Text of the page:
March 7, 2008

[Tony, PA]:

“Come on in everybody and let me introduce you.


This is our CEO, chairman and majority shareholder Mark McGuire. I have no doubt that he is familiar to you all.


Mark, this is Andrew Cimpton, CEO of Quiet Brilliance Productions. QBP are doing the work on the Layla repository for us. And this is Geoffrey, the Project Manager, and Janette, who is a Senior Producer.”



“Wonderful to meet you Mr McGuire.”



“Great to see you guys. I hear you are doing wonderful work on the repository. It doesn’t get any better than this, right? Talk about being the only game in town, eh? And Andrew is that, by any chance, a West Country accent? Ooh arr, Jem Laad.”



“Well spotted. I’m originally from Taunton but I’ve lived here twenty years now.”


[McGuire, giving a point to himself]:

“Yeah, thought so. I spent some time in Plymouth. As an exchange student. Loved it.”



“Mark, I’ve said to these good folks that we’ve heard rumours about the repository and we’d like to talk about them.”


[Cimpton, jovially]:

“Indeed. Well, I’d just point out that we are in the very early days of working with the repository and lots of people are working on their own little piece of the pie. I think there’s maybe quite a lot of confusion, the confusion of colleagues discussing work that is similar but, at the same time, set in very different contexts.


If there is anything strange about the stream, be it technical glitches or otherwise, it probably won’t come to light until we are well into the process. At this stage I suggest that any rumours should be treated with a pinch of salt. Briefly, I’m suggesting that we use the agreed milestone management meetings to discuss and raise any issues or risks. We have one scheduled for, let’s see, not this Friday but the one after that and it’s weekly from then on. I’m there as QBP representative and there’s a number of your departmental heads there as well, so there’s a lot of weight in that meeting.”



“A lot of wait there? Oh I see, weight. I see. Let’s just step back for a moment. Out of the process and the daily routine. As you know I’m negotiating with some major organizations with respect to the distribution rights for the repository. I’m fronting it because there’s a sizeable amount of dollars involved, yeah? It’s very important that I disclose to them any information that might be pertinent. That’s why you guys are working so hard, yeah? To grab together some packages that I can use to whet their appetites, but also to establish the credibility of our product.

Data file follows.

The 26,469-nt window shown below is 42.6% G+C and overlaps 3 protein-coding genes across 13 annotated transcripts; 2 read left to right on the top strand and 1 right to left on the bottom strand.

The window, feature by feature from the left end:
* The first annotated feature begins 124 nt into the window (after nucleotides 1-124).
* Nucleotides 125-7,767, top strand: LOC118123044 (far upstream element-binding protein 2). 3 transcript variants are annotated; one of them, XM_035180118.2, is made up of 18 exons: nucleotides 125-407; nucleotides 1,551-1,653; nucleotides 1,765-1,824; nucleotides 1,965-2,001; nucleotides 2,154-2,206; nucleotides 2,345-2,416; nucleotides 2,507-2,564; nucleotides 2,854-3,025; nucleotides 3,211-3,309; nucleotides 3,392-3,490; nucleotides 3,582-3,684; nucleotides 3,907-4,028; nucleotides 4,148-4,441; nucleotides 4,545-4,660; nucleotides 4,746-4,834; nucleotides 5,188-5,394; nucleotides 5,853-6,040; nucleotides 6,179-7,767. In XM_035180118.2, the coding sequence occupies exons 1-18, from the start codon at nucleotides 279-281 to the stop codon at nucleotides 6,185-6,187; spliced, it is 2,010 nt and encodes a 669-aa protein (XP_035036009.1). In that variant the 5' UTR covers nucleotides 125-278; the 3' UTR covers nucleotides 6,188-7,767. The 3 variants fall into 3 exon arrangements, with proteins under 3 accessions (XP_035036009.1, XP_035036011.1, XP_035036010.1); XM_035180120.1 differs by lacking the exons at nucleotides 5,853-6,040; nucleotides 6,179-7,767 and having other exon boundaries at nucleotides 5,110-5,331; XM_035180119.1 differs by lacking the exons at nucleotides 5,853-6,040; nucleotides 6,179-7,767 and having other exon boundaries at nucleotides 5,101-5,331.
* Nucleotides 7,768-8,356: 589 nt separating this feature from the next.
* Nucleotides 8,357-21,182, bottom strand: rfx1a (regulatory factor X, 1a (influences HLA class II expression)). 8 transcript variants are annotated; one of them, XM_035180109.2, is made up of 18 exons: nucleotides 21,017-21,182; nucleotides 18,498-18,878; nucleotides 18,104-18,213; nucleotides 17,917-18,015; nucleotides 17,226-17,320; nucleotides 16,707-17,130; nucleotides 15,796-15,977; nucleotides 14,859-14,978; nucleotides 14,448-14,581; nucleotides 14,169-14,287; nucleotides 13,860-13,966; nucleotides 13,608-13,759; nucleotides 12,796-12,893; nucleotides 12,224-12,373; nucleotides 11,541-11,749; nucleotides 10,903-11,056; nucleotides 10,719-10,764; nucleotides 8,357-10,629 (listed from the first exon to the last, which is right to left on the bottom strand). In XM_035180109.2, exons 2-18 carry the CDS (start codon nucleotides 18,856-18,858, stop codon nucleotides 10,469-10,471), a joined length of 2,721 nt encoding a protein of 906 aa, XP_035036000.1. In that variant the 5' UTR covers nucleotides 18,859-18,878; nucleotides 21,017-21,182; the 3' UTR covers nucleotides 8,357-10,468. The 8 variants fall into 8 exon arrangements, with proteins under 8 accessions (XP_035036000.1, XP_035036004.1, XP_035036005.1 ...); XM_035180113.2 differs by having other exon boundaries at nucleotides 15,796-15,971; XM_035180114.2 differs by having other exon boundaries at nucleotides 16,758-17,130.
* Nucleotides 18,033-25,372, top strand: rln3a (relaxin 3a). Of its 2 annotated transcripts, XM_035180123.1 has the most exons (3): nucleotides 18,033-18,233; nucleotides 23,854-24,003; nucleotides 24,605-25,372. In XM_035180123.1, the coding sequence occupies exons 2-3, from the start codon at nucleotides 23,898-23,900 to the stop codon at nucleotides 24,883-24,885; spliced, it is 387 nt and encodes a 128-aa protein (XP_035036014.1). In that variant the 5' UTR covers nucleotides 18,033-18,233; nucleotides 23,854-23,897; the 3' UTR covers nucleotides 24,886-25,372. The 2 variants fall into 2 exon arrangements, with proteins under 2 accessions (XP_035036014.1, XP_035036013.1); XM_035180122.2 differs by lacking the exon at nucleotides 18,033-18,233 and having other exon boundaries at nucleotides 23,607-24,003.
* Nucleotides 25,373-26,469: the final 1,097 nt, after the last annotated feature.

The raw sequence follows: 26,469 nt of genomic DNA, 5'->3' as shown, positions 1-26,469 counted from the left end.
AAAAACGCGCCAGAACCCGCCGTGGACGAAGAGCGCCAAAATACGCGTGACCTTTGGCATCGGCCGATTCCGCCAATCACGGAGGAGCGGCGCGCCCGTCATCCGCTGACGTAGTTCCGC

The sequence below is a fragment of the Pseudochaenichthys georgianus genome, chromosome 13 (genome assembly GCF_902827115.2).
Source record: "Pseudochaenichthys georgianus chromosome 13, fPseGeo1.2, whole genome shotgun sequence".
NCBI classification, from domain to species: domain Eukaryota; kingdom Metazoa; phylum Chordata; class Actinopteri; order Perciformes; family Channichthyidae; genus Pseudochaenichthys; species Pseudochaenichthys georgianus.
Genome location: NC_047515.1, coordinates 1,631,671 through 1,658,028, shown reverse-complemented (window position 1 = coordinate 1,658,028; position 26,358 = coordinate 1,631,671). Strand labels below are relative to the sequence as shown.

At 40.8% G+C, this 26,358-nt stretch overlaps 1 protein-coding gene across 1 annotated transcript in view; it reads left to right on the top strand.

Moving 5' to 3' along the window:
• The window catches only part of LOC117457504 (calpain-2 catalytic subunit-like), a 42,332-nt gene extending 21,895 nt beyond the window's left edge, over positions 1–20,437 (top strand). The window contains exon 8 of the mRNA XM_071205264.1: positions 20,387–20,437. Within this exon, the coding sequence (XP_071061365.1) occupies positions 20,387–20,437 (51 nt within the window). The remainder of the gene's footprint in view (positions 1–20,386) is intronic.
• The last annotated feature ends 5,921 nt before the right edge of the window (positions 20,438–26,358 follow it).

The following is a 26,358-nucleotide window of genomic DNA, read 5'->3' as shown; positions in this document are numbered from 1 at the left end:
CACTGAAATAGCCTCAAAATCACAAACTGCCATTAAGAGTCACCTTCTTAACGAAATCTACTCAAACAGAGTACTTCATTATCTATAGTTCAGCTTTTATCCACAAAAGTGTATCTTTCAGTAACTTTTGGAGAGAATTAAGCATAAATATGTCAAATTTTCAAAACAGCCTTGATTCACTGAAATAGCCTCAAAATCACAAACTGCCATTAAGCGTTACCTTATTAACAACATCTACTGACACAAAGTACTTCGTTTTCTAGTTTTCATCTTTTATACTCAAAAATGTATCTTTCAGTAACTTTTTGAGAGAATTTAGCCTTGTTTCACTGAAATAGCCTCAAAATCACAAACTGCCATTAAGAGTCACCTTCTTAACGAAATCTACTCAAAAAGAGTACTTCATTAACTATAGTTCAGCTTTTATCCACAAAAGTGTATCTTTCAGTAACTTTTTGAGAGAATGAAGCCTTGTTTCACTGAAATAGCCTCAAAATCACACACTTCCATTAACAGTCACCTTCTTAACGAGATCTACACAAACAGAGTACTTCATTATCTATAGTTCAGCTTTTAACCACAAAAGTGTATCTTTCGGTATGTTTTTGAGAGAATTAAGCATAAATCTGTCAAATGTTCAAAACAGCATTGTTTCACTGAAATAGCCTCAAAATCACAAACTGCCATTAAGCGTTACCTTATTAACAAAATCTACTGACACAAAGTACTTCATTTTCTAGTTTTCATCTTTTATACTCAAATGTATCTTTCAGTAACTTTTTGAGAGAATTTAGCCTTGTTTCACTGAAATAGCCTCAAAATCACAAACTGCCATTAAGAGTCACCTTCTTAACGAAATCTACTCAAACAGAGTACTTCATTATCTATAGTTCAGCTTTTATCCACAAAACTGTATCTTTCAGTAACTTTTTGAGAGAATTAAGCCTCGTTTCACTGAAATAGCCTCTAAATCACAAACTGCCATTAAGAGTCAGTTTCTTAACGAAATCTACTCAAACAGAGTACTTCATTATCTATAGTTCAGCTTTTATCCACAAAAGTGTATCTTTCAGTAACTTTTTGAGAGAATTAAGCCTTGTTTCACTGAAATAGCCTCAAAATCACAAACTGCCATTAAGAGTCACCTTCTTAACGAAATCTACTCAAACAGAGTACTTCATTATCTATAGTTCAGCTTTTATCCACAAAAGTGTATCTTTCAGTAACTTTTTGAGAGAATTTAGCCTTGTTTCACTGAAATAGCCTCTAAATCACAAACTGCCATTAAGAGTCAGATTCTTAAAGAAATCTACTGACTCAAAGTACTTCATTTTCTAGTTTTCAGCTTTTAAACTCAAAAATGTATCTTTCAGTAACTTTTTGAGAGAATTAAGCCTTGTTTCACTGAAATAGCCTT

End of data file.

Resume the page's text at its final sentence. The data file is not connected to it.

If it turns out important information was withheld from the negotiation, the due diligence if you like, we’ll have a big problem. Mucho big problem. Understand? Now, for me to action my responsibility, I need full disclosure from you. As far as QBP and money goes, well there’s plenty of work and I have no doubt that whoever ends up distributing or repackaging or whatever will want to have QBP handle the technical work. It’s a gold mine.


However, if I don’t get full disclosure I’ll withhold payment and sue if necessary. Needless to say, at that point the likelihood of QBP on-selling their repository experience to big media diminishes rapidly.


I’ll be honest, I usually use Tom Leiman’s company for this sort of thing. You know them? They are very good, yeah? And I’m pretty sure they can recruit independent contractors and place a huge mark-up on their hourly rate as good as any other company. You see, I’m happy with the process that led to QBP but, Andrew, you know that trust plays a big part in this industry. And if not trust then familiarity. Devil you know and all that.


Now, Andrew, I don’t mean this as a threat. It’s meant to allow you and your organization the freedom to come to me immediately with anything that turns up. Bugger the meetings. They’re fine for coordination of all that nasty logistical stuff but if you know something I might consider relevant for my negotiations, good or bad, at 10am, then I want you telling me about it at 10.01. Okay?”


Cimpton fantasized about further use of his standard stonewalling options. Could he outwit McGuire, could he stand blow-to-blow with him? Hmmmm. He’d like to but the price of failure was too high. He decided, from now on, he would portray himself to McGuire as fulfilling a more technical role. It was humiliating but he could bide his time. He would unleash his business executive grandeur later, when the cards fell his way. Till then, best to pretend he hadn’t even registered the ultimatum as being a sleight on his honesty.


[Cimpton, having reconciled his feelings]:

“That’s absolutely fine Mr McGuire. And I’ll make sure all the team members are aware.”



“Great. So, what can you tell me now?”



“Actually, we have noticed something funny. More peculiar than funny. We haven’t quite got to the bottom of it yet. We didn’t want to escalate it until we had a firm grasp on whether it’s an issue or just us still getting to grips with the complexities of such a big job. Geoffrey, could you tell us about it?”



“Yes, I can do that. However, I only know about it at a summary level. Janette has been doing all the work on this one. She’s in the best position to give us the nitty-gritty.”